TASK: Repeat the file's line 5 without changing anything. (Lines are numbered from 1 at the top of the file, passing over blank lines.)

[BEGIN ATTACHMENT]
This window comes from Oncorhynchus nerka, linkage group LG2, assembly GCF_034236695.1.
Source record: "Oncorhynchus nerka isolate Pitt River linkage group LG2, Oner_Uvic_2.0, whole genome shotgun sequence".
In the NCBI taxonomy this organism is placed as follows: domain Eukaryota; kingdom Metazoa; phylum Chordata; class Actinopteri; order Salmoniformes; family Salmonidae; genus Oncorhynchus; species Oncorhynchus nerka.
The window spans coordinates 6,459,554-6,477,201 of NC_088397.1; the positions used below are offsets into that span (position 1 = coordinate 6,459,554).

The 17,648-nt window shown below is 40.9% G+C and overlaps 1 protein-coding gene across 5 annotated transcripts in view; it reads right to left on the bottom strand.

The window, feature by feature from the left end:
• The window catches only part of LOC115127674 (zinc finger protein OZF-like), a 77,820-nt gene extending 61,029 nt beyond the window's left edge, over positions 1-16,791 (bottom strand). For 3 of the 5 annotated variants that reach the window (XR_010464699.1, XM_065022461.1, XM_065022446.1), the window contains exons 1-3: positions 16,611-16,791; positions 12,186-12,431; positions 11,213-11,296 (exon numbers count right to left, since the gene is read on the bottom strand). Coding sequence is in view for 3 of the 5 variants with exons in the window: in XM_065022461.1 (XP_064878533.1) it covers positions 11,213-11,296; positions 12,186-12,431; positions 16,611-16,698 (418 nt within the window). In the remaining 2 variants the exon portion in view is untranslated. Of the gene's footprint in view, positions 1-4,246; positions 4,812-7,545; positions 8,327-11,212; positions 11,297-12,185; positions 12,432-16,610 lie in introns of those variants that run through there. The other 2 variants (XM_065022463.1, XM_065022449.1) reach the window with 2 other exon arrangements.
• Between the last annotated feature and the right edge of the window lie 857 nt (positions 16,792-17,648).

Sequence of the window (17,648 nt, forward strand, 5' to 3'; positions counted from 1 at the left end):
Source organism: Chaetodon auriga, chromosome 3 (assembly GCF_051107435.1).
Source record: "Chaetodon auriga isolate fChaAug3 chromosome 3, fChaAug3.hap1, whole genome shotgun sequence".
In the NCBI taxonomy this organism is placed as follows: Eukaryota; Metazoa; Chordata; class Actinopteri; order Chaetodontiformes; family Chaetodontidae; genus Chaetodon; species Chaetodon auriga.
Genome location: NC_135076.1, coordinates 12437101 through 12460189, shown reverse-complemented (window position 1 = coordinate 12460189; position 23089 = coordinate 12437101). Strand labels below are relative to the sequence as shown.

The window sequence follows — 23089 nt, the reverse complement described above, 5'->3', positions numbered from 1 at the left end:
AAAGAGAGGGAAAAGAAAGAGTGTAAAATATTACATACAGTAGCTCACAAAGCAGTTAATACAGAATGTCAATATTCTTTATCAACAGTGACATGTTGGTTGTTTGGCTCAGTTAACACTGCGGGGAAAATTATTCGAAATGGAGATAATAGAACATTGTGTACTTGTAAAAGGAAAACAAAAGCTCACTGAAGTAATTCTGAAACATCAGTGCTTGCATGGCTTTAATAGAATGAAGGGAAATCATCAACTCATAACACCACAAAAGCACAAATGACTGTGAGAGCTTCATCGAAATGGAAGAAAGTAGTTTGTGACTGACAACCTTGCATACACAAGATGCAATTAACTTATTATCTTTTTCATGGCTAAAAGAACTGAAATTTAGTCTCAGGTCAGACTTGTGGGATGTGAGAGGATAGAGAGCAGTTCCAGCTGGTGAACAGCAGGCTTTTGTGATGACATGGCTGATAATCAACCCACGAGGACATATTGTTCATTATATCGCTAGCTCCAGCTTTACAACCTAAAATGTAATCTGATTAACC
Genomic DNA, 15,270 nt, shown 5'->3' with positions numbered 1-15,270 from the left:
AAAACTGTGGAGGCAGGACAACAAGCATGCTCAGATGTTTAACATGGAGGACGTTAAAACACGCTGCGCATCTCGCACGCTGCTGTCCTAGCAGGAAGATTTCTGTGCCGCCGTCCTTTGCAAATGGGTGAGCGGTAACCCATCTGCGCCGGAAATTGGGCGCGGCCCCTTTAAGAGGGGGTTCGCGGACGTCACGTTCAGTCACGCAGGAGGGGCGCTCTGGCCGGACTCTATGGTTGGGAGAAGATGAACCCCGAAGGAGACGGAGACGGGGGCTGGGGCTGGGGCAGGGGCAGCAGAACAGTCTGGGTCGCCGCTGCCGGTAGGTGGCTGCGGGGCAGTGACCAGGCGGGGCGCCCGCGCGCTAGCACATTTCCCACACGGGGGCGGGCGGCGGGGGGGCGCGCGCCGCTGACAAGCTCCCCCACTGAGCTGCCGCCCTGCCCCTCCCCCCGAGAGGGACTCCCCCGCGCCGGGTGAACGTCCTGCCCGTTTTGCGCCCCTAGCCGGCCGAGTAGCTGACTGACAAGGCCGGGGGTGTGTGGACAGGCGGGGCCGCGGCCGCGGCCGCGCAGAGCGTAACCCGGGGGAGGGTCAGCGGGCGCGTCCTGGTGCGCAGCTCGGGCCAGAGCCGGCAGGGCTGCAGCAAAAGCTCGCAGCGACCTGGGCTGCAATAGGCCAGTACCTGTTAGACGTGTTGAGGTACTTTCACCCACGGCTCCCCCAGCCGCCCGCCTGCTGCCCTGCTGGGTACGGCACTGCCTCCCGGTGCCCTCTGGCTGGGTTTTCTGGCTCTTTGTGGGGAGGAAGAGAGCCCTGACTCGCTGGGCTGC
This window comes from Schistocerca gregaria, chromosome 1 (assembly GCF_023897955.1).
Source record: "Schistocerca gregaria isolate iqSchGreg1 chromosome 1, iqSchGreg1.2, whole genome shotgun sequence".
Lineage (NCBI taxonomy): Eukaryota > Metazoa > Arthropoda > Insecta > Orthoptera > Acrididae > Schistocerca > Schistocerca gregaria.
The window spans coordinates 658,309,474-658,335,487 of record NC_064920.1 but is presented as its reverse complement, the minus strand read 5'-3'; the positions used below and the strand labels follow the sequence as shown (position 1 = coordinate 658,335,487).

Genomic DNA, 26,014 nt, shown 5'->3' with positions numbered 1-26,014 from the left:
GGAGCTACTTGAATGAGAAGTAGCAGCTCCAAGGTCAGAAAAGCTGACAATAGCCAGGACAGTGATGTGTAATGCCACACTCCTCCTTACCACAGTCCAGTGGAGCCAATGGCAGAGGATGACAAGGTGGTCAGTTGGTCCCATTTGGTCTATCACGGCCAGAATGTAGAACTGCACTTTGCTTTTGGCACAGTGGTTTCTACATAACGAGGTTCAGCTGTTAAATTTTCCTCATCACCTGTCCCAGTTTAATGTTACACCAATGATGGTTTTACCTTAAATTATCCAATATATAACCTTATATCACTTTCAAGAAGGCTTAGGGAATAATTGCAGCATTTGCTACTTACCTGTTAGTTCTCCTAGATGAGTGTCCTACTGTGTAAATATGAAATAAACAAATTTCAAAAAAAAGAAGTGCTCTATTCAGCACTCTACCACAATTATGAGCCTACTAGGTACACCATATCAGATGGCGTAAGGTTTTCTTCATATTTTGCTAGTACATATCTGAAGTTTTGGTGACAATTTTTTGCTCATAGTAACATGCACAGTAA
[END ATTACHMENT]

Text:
The 17,648-nt window shown below is 40.9% G+C and overlaps 1 protein-coding gene across 5 annotated transcripts in view; it reads right to left on the bottom strand.